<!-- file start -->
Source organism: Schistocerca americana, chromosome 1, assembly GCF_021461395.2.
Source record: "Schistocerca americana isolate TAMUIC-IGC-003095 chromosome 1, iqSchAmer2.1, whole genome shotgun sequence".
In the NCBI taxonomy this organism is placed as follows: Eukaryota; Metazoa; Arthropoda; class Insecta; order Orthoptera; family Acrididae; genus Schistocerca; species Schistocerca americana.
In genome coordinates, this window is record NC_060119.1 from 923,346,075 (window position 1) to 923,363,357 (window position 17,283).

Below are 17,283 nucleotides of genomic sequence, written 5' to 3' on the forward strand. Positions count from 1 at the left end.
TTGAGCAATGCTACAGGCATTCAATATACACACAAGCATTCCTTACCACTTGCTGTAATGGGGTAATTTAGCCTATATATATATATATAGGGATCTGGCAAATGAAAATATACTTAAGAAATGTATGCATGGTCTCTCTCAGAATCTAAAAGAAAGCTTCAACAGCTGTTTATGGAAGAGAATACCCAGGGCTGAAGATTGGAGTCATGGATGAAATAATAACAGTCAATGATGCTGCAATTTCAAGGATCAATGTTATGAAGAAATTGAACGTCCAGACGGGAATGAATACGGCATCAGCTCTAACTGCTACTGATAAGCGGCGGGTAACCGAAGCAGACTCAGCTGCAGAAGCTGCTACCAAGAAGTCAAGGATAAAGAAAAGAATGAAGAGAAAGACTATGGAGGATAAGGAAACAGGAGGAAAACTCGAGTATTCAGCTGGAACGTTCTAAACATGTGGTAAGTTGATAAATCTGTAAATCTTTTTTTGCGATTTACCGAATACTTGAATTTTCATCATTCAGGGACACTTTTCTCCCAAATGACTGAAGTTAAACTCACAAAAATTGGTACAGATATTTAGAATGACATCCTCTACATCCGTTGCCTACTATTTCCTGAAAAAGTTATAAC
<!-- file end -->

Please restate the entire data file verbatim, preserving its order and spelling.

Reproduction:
Source organism: Schistocerca americana, chromosome 1, assembly GCF_021461395.2.
Source record: "Schistocerca americana isolate TAMUIC-IGC-003095 chromosome 1, iqSchAmer2.1, whole genome shotgun sequence".
In the NCBI taxonomy this organism is placed as follows: Eukaryota; Metazoa; Arthropoda; class Insecta; order Orthoptera; family Acrididae; genus Schistocerca; species Schistocerca americana.
In genome coordinates, this window is record NC_060119.1 from 923,346,075 (window position 1) to 923,363,357 (window position 17,283).

Below are 17,283 nucleotides of genomic sequence, written 5' to 3' on the forward strand. Positions count from 1 at the left end.
TTGAGCAATGCTACAGGCATTCAATATACACACAAGCATTCCTTACCACTTGCTGTAATGGGGTAATTTAGCCTATATATATATATATAGGGATCTGGCAAATGAAAATATACTTAAGAAATGTATGCATGGTCTCTCTCAGAATCTAAAAGAAAGCTTCAACAGCTGTTTATGGAAGAGAATACCCAGGGCTGAAGATTGGAGTCATGGATGAAATAATAACAGTCAATGATGCTGCAATTTCAAGGATCAATGTTATGAAGAAATTGAACGTCCAGACGGGAATGAATACGGCATCAGCTCTAACTGCTACTGATAAGCGGCGGGTAACCGAAGCAGACTCAGCTGCAGAAGCTGCTACCAAGAAGTCAAGGATAAAGAAAAGAATGAAGAGAAAGACTATGGAGGATAAGGAAACAGGAGGAAAACTCGAGTATTCAGCTGGAACGTTCTAAACATGTGGTAAGTTGATAAATCTGTAAATCTTTTTTTGCGATTTACCGAATACTTGAATTTTCATCATTCAGGGACACTTTTCTCCCAAATGACTGAAGTTAAACTCACAAAAATTGGTACAGATATTTAGAATGACATCCTCTACATCCGTTGCCTACTATTTCCTGAAAAAGTTATAAC